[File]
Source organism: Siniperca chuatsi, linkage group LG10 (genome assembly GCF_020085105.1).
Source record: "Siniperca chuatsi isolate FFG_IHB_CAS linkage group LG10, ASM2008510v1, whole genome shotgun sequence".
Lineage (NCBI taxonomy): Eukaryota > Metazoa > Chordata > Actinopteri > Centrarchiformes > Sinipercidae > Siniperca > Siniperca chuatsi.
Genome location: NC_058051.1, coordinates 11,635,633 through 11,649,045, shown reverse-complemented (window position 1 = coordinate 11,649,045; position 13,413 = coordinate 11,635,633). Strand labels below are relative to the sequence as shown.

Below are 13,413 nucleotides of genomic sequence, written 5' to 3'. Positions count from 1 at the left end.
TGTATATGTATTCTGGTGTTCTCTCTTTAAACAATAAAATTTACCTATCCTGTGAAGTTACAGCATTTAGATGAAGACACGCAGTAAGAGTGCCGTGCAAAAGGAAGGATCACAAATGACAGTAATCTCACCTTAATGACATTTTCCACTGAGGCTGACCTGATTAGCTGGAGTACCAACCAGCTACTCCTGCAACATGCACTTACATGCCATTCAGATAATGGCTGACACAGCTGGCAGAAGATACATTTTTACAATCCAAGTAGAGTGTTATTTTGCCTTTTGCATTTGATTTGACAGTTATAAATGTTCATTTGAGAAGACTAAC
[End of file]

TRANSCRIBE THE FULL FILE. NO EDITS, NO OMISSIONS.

Source organism: Siniperca chuatsi, linkage group LG10 (genome assembly GCF_020085105.1).
Source record: "Siniperca chuatsi isolate FFG_IHB_CAS linkage group LG10, ASM2008510v1, whole genome shotgun sequence".
Lineage (NCBI taxonomy): Eukaryota > Metazoa > Chordata > Actinopteri > Centrarchiformes > Sinipercidae > Siniperca > Siniperca chuatsi.
Genome location: NC_058051.1, coordinates 11,635,633 through 11,649,045, shown reverse-complemented (window position 1 = coordinate 11,649,045; position 13,413 = coordinate 11,635,633). Strand labels below are relative to the sequence as shown.

Below are 13,413 nucleotides of genomic sequence, written 5' to 3'. Positions count from 1 at the left end.
TGTATATGTATTCTGGTGTTCTCTCTTTAAACAATAAAATTTACCTATCCTGTGAAGTTACAGCATTTAGATGAAGACACGCAGTAAGAGTGCCGTGCAAAAGGAAGGATCACAAATGACAGTAATCTCACCTTAATGACATTTTCCACTGAGGCTGACCTGATTAGCTGGAGTACCAACCAGCTACTCCTGCAACATGCACTTACATGCCATTCAGATAATGGCTGACACAGCTGGCAGAAGATACATTTTTACAATCCAAGTAGAGTGTTATTTTGCCTTTTGCATTTGATTTGACAGTTATAAATGTTCATTTGAGAAGACTAAC